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Hoffmann, R. A wiki for the life sciences where authorship matters. Nature Genetics (2008)
 
 
 

Anthropogenic iodine-129 in seawater along a transect from the Norwegian coastal current to the North Pole.

Variation in the concentrations of iodine-129 (129I, T1/2=15.7 Myr), a low-level radioactive component of nuclear fuel waste, is documented in surface waters and depth profiles collected during 2001 along a transect from the Norwegian Coastal Current to the North Pole. The surface waters near the Norwegian coast are found to have 20 times higher 129I concentration than the surface waters of the Arctic Ocean. The depth profiles of 129I taken in the Arctic Ocean reveal a sharp decline in the concentration to a depth of about 300-500 m followed by a weaker gradient extending down to the bottom. A twofold increase in the 129I concentration is observed in the upper 1000 m since 1996. Based on known estimates of marine transient time from the release sources (the nuclear reprocessing facilities at La Hague, France, and Sellafield, UK), a doubling in the 129I inventory of the top 1000 m of the Arctic Ocean is expected to occur between the years 2001 and 2006. As 129I of polar mixed layer and Atlantic layer of the Arctic Ocean is ventilated by the East Greenland Current into the Nordic Seas and North Atlantic Ocean, further dispersal and increase of the isotope concentration in these regions will be encountered in the near future.[1]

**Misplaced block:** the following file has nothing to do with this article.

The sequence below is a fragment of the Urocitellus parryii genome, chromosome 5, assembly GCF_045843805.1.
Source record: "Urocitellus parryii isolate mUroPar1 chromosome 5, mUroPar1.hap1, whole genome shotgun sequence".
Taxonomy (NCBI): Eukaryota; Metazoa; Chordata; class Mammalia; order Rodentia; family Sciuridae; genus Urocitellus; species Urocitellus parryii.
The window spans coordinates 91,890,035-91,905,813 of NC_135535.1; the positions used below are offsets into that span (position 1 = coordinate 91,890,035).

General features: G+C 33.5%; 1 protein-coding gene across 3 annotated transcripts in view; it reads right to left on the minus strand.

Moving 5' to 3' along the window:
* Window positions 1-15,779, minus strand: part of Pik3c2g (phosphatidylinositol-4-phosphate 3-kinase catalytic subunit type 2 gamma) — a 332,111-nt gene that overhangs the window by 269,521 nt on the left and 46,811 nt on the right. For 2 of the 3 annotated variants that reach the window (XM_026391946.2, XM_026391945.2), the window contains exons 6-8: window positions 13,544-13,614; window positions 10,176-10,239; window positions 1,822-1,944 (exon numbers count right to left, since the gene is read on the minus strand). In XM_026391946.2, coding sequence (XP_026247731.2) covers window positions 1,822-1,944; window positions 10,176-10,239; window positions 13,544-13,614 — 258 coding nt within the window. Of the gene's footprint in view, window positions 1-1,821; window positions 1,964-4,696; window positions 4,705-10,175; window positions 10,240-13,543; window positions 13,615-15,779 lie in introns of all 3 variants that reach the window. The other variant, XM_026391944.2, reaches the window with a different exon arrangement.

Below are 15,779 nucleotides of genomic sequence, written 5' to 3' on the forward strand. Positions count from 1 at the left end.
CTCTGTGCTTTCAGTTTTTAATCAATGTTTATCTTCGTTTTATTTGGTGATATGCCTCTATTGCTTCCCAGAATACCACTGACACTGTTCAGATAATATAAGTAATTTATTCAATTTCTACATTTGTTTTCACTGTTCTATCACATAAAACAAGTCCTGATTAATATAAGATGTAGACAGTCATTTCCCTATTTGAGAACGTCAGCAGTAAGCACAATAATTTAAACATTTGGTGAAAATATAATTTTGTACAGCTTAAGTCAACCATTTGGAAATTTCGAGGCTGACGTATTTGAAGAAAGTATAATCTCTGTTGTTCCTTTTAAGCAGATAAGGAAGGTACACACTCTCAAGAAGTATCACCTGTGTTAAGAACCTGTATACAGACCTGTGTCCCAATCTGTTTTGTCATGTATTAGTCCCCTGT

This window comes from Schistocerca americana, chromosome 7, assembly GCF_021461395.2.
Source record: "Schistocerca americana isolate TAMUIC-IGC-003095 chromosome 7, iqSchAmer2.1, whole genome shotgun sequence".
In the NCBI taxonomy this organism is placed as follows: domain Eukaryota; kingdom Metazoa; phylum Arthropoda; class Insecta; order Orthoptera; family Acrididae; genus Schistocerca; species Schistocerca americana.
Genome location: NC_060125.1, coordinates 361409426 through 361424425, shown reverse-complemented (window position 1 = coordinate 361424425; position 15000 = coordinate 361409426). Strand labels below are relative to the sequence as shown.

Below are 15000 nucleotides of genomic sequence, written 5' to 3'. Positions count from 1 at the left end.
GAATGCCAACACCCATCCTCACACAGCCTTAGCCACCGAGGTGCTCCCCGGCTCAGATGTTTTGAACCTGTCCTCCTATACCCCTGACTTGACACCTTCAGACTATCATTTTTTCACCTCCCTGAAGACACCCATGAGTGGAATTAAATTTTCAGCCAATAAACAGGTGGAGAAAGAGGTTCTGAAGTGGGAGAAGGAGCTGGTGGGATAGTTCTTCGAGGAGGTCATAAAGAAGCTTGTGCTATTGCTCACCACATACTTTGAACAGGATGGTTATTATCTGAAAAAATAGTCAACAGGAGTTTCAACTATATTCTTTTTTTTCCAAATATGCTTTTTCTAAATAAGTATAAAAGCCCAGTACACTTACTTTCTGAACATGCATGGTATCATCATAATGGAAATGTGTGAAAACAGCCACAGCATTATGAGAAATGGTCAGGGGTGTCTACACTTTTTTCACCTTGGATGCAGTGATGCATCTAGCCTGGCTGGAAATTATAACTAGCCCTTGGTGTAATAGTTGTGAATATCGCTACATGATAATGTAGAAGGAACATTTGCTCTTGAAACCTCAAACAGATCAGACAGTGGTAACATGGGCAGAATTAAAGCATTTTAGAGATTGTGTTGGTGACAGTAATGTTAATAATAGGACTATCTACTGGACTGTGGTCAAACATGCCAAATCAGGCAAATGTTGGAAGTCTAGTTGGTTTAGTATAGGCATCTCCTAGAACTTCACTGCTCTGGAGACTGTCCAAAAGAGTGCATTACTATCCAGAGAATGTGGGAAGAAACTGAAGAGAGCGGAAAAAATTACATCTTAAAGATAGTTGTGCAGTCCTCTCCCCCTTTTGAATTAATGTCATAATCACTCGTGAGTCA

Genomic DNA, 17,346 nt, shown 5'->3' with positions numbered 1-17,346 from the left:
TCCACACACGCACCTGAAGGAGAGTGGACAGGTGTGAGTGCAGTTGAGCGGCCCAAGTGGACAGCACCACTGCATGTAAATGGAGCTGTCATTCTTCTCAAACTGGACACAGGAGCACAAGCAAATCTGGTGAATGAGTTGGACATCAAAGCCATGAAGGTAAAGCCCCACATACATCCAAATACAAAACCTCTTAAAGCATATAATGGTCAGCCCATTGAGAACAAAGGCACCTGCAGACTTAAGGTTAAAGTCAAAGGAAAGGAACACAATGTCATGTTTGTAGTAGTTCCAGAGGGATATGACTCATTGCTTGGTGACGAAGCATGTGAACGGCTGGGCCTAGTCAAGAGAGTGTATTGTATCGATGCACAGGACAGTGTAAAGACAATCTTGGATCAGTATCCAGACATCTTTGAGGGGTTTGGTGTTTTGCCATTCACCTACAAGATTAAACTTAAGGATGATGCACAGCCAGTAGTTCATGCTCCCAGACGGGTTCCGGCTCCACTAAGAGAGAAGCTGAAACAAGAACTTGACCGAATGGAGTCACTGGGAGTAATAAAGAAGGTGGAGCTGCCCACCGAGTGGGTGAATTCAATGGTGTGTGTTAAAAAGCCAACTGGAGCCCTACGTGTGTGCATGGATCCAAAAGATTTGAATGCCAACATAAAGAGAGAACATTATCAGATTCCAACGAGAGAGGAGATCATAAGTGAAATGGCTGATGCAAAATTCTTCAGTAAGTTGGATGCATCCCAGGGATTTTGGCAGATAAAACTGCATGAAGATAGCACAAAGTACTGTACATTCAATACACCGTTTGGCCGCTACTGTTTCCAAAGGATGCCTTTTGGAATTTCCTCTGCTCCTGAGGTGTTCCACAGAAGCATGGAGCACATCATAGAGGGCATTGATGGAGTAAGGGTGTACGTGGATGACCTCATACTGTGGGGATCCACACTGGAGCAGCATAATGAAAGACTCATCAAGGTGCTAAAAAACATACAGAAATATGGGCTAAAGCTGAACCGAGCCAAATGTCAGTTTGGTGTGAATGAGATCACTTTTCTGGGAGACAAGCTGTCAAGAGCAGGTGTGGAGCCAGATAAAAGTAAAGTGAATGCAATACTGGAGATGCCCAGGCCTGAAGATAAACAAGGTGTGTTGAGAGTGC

References

  1. Anthropogenic iodine-129 in seawater along a transect from the Norwegian coastal current to the North Pole. Alfimov, V., Aldahan, A., Possnert, G., Winsor, P. Mar. Pollut. Bull. (2004) [Pubmed]
 
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